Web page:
Grumman Human Experiments

During the years of 1940 to 1945, there was a great war.  We call it the second great war, or World War Two, WWII.

During this war, a company that made aircraft took their jobs very seriously.  So seriously, that the Navy asked them to slow down.  They were making about 600 aircraft every MONTH.  Since they were working around the clock, that means about 20 aircraft came out every DAY.

The plant manager knew he had about 20,000 people working in the factory, and thought about one of the great maxims of behavior.  If you have 20 people, there’s a good chance that one or two of them don’t work as hard as the others.

He asked his managers to choose one person out of every 20 so that they would be fired.

Word of this got around, fast.  And as a result everyone started working harder.  Jobs back then were scarce, and people in general had good work ethics.

Still, one of every 20 people were let go.  Guess what happened next?

Everyone else was working so much harder, that production went UP.  The Navy complained again.  Grumman was delivering too many HellCats.  (That was the name of the aircraft, the most successful airplane of WWII.)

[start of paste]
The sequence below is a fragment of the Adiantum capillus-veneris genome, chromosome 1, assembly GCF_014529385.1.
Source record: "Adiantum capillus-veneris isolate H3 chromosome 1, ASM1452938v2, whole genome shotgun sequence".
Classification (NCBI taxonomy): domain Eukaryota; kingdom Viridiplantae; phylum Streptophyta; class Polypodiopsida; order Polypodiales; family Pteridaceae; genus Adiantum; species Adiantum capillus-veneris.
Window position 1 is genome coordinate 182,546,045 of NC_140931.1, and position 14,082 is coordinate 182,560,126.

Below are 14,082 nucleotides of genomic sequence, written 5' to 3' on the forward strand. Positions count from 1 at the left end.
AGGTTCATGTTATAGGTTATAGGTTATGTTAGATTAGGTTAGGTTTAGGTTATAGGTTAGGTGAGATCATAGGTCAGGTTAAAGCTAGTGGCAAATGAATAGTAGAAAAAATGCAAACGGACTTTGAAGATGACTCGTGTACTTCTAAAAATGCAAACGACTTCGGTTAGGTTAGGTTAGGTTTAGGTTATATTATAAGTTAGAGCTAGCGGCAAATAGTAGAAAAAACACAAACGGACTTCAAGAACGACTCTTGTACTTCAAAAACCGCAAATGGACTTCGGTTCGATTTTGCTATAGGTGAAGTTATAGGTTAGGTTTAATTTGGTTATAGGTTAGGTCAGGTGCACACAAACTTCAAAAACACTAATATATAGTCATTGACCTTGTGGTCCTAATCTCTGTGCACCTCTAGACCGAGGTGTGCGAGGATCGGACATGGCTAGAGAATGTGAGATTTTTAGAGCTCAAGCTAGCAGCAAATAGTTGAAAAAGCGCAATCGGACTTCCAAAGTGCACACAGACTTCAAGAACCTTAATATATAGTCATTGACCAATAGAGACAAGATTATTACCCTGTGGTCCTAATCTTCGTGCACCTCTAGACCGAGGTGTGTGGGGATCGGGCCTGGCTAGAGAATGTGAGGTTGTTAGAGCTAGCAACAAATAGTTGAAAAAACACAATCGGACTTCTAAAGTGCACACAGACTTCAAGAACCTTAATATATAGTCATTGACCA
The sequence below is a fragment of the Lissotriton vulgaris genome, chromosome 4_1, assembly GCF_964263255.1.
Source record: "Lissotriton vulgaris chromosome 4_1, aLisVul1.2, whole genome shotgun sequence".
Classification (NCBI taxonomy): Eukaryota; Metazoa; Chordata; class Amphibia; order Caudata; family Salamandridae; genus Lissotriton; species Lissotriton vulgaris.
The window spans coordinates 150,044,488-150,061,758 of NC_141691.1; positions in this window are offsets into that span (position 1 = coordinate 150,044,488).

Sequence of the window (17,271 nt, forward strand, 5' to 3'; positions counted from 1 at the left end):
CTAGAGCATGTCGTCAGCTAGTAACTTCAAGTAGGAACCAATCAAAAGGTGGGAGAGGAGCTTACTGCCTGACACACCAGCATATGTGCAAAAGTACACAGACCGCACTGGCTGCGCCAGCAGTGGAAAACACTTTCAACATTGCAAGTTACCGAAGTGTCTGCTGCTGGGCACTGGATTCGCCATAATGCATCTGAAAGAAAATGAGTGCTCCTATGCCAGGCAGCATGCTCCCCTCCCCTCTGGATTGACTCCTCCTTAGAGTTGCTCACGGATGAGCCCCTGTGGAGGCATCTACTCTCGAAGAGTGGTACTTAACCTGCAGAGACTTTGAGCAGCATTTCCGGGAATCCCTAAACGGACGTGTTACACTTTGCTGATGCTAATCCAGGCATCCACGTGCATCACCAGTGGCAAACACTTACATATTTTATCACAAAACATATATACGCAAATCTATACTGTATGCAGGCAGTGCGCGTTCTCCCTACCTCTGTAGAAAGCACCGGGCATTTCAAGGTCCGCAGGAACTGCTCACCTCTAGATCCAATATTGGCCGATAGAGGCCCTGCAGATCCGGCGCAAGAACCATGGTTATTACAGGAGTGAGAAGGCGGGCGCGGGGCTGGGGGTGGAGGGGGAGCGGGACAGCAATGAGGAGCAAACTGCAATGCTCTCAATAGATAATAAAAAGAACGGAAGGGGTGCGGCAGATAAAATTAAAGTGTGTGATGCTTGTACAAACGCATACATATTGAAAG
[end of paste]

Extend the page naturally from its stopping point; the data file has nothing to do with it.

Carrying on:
So the plant manager did it again.  He went to his managers, and asked them to fire another one thousand people.

The result surprised him.

Production went up again!

When his bosses asked him if he was going to fire any more people, he said he couldn’t.  He didn’t think the Navy could handle the increased production!

That’s the funny side.

On the serious side, he probably knew that his people were working hard.  They cared, and they wanted their jobs.  They also knew there was a serious war going on.  Many of the workers were women, and that made a difference as well.  They had more personal stakes, because their husband’s and children’s lives were on the line.  Declare it a sexist statement, but in general women seem far more aware of the costs of war than men.  Perhaps that’s why most wars are started by men.

Anyway, it’s a good story showing that people do work at different levels of competence, and that organizations can produce more with fewer people, when necessary.

We should think about that the next time we think about how many government workers it takes to screw in a new light bulb.

PS – If you are at all interested in the HellCat (the forgotten warrior of WWII) please visit the site hosting the above image.